- Single-family rental growth has slowed in the high-end tier as of May, while the lower end of the market has remained strong throughout the nation, at 5.3 percent annual growth.
- Illinois foreclosure inventory was at 1.2 percent in June, putting the state in the red for distressed properties.
- The Home Price Index for Illinois saw a month-over-month increase of 0.6 percent in June and a 3.1 percent annual increase.
CoreLogic’s Market Pulse for August 2016 reports on the national market and local trends, including a new inside look at the rental sector. Similar to the data company’s CoreLogic Home Price Index (HPI) and CoreLogic Case-Shiller Index, the new Single-Family Rental Index (SFRI) measures the growth of the rental market since January 2007.
After a massive growth spurt at the tail end of 2009 and into 2011 and steady growth that continued for a few years after, the SFRI shows rental price gains have recently begun to soften.
Rent growth peaked at 4.6 percent in December 2014 over the previous year, but as of May, the growth rate was 1.2 percent lower, at an annual uptick of 3.3 percent. Following a similar pattern to that seen in the homebuying market, the rental market has seen a slow-down in the high-end sector as of recently, while lower price points are holding their own.
Rent prices at the lowest end of the spectrum were up 5.3 percent in May over the previous year, marking a three-year growth trend around 5.5 percent. At the high end of the market, rentals were up 2.1 percent annually.
Chicago’s rental growth has slowed in May compared with the same time last year, as seen in the chart above. Chicago’s growth is on the low end for major cities, but the May 2015 and 2016 gap is much less dramatic than what was seen in other major metros like New York City and Miami.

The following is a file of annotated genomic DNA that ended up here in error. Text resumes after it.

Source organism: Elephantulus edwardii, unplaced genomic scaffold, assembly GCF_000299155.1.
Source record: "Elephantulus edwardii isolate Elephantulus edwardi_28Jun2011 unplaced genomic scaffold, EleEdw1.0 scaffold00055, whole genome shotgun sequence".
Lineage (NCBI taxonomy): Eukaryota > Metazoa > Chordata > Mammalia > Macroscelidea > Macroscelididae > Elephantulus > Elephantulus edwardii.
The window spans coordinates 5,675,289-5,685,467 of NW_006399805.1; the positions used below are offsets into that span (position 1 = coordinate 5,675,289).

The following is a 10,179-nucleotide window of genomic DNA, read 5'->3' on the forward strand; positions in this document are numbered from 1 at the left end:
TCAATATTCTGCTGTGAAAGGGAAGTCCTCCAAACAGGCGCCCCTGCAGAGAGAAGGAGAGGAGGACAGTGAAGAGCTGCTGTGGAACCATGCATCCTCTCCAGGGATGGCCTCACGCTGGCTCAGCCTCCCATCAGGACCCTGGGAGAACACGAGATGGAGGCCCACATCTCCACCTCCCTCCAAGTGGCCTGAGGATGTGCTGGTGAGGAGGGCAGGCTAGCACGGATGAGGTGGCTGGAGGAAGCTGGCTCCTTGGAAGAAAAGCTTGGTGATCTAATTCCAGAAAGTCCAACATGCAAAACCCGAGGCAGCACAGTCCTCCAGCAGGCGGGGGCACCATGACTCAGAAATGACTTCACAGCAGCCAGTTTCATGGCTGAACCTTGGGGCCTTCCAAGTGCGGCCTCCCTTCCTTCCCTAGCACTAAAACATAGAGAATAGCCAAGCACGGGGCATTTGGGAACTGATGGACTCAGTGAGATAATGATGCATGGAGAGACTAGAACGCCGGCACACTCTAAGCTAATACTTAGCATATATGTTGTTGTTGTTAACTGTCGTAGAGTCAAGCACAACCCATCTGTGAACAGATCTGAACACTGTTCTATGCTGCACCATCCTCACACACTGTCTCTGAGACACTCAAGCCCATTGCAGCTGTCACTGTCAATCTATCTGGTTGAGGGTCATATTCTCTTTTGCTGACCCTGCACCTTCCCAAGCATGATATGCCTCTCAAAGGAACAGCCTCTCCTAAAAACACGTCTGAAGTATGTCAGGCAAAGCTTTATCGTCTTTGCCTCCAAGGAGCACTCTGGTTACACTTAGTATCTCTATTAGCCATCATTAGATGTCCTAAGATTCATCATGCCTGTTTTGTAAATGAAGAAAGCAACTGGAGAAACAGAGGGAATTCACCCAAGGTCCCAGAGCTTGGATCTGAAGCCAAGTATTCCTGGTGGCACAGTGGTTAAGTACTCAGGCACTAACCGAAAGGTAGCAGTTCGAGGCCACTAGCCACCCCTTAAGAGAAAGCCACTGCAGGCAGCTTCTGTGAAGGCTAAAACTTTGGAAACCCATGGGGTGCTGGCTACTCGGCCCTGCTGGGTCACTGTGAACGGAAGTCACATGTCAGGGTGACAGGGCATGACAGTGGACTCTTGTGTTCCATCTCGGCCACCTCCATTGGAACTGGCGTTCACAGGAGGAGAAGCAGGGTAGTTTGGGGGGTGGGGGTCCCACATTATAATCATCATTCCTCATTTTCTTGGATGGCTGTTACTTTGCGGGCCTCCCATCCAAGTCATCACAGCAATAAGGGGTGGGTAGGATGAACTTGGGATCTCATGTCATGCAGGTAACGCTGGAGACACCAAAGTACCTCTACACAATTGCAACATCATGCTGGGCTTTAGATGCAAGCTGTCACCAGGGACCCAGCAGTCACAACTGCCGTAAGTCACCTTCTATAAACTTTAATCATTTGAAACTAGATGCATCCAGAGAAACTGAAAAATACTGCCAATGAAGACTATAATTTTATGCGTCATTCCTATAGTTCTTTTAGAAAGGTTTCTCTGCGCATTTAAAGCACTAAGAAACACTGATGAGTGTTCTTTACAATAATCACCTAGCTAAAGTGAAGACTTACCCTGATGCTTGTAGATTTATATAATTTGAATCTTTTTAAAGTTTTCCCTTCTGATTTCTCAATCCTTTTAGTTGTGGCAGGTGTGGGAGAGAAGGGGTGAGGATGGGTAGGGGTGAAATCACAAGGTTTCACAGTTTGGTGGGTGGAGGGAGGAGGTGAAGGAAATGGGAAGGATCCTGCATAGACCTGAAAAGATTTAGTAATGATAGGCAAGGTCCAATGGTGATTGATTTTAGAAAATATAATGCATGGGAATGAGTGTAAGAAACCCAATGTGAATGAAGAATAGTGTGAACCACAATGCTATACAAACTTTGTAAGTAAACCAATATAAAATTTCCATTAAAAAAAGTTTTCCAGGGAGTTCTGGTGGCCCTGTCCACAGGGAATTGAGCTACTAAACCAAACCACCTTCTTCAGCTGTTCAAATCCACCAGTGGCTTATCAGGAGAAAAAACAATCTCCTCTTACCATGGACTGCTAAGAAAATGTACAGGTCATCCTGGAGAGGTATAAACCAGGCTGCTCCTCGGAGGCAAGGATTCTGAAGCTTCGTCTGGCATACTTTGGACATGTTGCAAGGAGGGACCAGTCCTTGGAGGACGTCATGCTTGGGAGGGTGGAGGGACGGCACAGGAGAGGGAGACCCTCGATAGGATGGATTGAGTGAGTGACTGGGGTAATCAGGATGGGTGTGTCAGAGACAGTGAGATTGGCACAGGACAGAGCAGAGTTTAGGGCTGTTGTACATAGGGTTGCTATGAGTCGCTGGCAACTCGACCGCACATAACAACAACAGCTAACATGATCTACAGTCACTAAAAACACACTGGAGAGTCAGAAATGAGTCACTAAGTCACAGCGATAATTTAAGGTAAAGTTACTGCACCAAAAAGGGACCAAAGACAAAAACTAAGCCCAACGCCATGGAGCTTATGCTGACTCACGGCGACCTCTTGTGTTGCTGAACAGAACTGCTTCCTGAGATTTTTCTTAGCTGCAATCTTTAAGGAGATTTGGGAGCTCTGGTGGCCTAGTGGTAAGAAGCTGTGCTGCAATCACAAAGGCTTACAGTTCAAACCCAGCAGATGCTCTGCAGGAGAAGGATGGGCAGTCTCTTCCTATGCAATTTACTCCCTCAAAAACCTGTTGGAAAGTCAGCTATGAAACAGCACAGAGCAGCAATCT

Throughout the nation, single-family rental demand is moderating after years of sharp increases, and tight credit conditions are likely to keep that demand hot, CoreLogic says, particularly in the low- and mid-range price points.
Is a resurgence headed to the market?
Boomerang buyers — homebuyers returning to the market after losing a foreclosed home — have slowly but surely made their way back into the real estate market. Looking ahead to 2017, the return of boomerang buyers has the potential to be strong, the report says.
CoreLogic reports the year is nearing seven years from the foreclosure crisis peak in 2010, which means that the ‘black mark’ of foreclosure will be officially erased from consumer credit reports.
CoreLogic reports on the hardest hit locations for boomerang buyers that returned by 2013. The three highest states for boomerang buyers — Arizona, Nevada and Michigan — saw 32 percent of its foreclosed homeowners come back to action in the market, compared to a 22 percent national average.
Illinois saw about a 17 percent share of boomerang buyers through 2013.
Nationally, the foreclosure rate in June 2016 was 3 percent lower than the previous month and 21.3 percent lower than the same month in 2015. Completed foreclosures increased 5.1 percent monthly in June and dipped 4.9 percent annually in the same month.
According to the graphic above, Illinois is still in the red, with 1.2 percent of its housing stock made up of foreclosures.
Illinois market trends
In the state of Illinois, the Home Price Index increased 0.6 percent month-over-month in June and 3.1 percent annually. Gains are expected to continue in the state at a steady pace of 0.5 percent monthly, CoreLogic says.
Illinois’ annual forecasted growth in home prices, expected to be seen by June 2017, is 4.5 percent.